A new device collects two types of energy during daytime: To make it cool on one end and hot on the other to produce electricity round the clock. If the device is further improved, it could be used in off-grid Internet-of-things sensors.
The details of the findings are presented in the journal Science and Technology of Advanced Materials.
In fact, for 200 years scientists have known that electricity can be produced from a temperature gradient called thermoelectric generation. Recently, technologies for thermoelectric conversion are developed by changing material specifications and introducing new principles.
For instance, researchers have discovered that magnetic substances can produce thermoelectric voltage by creating a stream of electron spins along a temperature difference through a phenomenon called Seebeck effect. This increase in the length of the device perpendicular to the gradient boosts voltage.
To develop this further, scientists would like to fabricate more efficient, thin thermoelectric devices based on spin Seebeck effect. However, the slimmer the device, the more difficult it is to maintain a temperature difference between the two ends.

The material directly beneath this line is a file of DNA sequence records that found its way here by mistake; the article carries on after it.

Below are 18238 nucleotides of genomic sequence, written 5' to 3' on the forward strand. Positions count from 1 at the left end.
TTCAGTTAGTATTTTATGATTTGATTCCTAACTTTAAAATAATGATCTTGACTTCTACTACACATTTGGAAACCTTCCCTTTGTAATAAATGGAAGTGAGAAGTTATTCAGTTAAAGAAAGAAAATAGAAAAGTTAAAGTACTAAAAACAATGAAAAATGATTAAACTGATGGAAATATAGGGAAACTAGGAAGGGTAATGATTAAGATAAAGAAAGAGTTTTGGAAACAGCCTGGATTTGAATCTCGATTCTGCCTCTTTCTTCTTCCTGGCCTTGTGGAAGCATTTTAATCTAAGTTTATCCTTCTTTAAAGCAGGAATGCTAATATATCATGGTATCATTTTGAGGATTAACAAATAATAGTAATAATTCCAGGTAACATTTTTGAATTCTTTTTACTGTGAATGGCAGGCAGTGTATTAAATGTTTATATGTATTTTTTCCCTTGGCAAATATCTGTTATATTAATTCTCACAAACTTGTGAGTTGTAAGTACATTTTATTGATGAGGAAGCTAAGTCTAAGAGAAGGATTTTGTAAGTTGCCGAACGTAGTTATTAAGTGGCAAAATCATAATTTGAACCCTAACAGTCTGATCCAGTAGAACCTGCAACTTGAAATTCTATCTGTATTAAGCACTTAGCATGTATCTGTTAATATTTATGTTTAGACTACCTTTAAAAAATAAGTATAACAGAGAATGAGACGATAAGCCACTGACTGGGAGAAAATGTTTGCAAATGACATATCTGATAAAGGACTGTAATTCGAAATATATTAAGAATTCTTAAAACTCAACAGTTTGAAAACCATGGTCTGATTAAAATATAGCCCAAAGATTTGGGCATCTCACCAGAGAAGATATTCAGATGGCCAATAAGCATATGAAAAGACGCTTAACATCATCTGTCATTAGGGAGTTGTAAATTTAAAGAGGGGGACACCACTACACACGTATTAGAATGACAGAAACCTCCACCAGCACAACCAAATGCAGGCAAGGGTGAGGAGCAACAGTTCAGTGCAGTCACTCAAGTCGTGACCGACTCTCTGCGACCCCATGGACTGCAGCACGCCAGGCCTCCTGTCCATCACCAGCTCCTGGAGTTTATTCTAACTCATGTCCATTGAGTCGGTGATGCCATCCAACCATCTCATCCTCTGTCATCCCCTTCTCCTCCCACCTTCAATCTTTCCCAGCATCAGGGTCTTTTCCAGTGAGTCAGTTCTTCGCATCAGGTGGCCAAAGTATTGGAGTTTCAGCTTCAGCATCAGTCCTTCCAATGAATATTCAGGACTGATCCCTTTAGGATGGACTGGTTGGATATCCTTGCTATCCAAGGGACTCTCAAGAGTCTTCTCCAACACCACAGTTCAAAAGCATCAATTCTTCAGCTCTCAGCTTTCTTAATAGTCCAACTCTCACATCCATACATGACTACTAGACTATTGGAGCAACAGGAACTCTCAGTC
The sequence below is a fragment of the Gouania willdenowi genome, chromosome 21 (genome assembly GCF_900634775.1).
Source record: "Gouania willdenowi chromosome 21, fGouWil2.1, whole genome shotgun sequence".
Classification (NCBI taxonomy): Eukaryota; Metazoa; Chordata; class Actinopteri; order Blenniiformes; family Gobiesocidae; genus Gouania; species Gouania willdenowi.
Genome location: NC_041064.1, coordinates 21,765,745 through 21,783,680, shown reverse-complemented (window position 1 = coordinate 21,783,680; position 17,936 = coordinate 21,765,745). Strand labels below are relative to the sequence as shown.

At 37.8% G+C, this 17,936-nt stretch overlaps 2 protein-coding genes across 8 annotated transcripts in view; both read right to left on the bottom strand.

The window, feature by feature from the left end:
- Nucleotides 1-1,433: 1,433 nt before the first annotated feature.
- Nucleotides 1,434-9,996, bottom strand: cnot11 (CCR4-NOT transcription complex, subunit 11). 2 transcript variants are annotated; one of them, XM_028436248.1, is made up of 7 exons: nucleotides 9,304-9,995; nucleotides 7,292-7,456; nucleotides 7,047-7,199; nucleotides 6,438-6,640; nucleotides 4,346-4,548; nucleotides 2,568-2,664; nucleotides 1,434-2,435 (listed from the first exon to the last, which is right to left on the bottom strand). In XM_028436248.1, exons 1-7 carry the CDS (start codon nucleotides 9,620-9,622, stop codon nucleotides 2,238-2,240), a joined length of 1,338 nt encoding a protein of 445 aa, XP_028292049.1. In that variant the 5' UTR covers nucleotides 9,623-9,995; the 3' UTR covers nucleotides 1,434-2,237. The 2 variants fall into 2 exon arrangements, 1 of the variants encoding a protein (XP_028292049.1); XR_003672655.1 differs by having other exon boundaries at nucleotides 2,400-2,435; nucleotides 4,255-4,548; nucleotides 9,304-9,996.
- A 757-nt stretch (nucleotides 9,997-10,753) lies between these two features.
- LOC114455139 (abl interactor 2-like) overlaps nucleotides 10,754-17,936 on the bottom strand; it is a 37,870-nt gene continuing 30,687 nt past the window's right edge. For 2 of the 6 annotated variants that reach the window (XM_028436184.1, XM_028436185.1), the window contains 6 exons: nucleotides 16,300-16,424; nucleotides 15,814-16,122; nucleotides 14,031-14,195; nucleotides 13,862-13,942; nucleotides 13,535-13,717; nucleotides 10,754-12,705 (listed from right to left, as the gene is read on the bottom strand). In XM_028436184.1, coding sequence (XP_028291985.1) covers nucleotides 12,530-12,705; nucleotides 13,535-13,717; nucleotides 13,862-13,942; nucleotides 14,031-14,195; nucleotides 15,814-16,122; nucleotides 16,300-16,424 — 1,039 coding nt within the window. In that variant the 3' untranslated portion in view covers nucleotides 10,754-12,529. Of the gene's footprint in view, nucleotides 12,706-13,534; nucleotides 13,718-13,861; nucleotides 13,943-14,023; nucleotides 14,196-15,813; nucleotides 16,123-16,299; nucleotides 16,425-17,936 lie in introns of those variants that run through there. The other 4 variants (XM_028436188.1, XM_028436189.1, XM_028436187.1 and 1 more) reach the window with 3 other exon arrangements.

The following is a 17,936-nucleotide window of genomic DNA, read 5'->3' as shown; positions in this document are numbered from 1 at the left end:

An initiative of two researchers and their colleagues at National Institute for Materials Science, Japan have solved the problem by creating a magnetic hybrid system that cools continuously at the top and absorbs heat from the sun at the bottom. This characterizes the device to collect two types of energy: The top of the device displays radiative cooling with heat loss in the form of infrared radiation, and solar radiation absorbed at the bottom.
Meanwhile, it is really important to take full advantage of renewable energy for sustainable solution for communities. Daytime radiative solar heating and cooling have both been used to improve a variety of thermoelectric applications.